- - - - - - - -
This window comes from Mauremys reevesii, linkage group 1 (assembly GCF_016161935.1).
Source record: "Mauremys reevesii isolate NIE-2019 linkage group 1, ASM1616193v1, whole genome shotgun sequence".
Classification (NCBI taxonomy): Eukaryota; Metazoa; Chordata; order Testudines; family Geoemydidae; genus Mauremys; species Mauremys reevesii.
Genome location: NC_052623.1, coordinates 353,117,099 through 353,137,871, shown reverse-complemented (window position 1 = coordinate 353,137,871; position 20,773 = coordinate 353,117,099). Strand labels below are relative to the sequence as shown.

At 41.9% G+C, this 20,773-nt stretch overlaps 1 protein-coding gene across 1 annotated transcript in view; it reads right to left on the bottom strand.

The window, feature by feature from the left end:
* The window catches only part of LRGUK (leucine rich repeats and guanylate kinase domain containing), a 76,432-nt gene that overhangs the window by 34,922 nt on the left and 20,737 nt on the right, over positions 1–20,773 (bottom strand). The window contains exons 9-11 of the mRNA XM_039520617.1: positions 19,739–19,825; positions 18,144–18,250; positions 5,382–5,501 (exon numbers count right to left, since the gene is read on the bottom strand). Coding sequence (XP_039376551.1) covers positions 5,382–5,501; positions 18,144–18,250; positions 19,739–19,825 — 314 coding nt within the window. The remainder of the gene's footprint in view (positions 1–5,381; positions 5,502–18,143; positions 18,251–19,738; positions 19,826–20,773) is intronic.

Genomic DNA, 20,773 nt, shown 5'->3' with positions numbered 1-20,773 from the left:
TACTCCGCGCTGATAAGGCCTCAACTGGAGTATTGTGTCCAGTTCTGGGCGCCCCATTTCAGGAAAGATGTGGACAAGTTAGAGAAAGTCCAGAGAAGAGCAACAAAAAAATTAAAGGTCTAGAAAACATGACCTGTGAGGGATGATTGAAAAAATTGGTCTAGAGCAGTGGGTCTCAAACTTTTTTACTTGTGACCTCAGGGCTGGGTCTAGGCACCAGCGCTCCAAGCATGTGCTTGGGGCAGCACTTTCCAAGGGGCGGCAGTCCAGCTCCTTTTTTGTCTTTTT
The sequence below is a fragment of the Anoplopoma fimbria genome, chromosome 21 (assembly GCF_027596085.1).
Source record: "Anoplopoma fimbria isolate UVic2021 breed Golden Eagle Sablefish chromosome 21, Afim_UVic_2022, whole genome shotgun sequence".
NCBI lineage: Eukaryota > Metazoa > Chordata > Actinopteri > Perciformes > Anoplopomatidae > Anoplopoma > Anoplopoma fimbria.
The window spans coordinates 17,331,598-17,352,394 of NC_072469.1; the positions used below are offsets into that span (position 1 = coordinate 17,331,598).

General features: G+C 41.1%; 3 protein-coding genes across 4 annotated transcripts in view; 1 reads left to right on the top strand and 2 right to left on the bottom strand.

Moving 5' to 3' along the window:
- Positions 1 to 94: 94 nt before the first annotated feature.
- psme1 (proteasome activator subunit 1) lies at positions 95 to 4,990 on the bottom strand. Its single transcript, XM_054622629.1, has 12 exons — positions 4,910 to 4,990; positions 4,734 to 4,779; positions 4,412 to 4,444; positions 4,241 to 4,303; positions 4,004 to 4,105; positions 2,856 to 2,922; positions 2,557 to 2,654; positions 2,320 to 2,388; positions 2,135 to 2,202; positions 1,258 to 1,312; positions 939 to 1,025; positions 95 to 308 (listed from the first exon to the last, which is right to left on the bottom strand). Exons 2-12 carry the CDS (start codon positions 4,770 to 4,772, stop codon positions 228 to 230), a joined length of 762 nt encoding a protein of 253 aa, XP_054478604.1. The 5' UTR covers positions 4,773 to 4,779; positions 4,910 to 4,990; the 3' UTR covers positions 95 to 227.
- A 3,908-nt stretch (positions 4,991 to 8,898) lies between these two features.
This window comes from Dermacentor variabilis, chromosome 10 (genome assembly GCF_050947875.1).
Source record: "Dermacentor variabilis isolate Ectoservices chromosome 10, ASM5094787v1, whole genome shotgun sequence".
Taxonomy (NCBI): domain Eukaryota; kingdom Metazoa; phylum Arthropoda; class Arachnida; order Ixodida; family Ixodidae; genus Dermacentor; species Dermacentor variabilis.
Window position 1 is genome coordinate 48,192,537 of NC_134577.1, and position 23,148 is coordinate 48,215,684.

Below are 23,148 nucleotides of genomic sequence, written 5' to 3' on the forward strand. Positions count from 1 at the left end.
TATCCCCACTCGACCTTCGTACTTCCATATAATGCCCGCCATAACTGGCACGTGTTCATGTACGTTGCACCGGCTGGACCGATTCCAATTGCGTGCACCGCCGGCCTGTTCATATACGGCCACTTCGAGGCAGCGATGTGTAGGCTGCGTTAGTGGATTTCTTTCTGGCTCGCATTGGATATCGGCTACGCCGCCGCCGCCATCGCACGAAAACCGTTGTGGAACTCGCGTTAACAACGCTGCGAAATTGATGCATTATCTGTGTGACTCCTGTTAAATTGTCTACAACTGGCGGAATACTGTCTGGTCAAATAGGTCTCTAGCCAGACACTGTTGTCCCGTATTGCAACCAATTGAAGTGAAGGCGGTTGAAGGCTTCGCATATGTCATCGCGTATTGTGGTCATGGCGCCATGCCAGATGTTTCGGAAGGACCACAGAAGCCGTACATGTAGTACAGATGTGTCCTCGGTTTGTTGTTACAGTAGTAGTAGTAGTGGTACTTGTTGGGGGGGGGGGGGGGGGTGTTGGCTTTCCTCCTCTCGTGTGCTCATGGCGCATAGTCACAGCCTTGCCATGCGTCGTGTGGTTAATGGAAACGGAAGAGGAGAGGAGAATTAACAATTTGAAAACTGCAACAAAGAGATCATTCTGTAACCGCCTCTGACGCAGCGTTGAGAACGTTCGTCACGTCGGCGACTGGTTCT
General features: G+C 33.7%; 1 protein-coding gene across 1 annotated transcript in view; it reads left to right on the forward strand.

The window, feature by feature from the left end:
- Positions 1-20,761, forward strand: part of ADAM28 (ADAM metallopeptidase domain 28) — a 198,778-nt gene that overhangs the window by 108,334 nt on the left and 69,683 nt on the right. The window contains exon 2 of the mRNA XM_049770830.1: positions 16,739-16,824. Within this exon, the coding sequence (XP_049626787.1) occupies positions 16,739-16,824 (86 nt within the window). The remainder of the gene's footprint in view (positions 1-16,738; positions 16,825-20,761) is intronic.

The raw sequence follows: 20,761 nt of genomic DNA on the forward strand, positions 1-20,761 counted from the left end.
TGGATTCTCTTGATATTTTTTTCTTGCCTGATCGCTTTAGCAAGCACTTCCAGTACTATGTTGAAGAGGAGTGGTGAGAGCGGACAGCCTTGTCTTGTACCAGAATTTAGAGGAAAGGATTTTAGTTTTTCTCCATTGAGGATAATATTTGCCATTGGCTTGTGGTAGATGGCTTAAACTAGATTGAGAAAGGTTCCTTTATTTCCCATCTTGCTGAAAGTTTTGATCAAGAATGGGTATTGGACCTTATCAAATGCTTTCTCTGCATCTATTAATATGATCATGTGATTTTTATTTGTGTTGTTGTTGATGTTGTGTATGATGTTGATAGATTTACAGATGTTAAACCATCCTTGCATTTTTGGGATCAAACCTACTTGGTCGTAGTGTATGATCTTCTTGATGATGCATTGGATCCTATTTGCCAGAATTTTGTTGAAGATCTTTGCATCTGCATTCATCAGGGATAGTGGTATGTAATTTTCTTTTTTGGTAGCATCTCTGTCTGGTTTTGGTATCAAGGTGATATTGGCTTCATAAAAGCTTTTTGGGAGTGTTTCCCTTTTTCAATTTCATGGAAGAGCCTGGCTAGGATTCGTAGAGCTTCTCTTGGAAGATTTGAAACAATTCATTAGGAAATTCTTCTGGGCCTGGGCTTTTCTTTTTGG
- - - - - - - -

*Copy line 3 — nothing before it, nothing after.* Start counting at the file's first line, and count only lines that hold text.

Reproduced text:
Classification (NCBI taxonomy): Eukaryota; Metazoa; Chordata; order Testudines; family Geoemydidae; genus Mauremys; species Mauremys reevesii.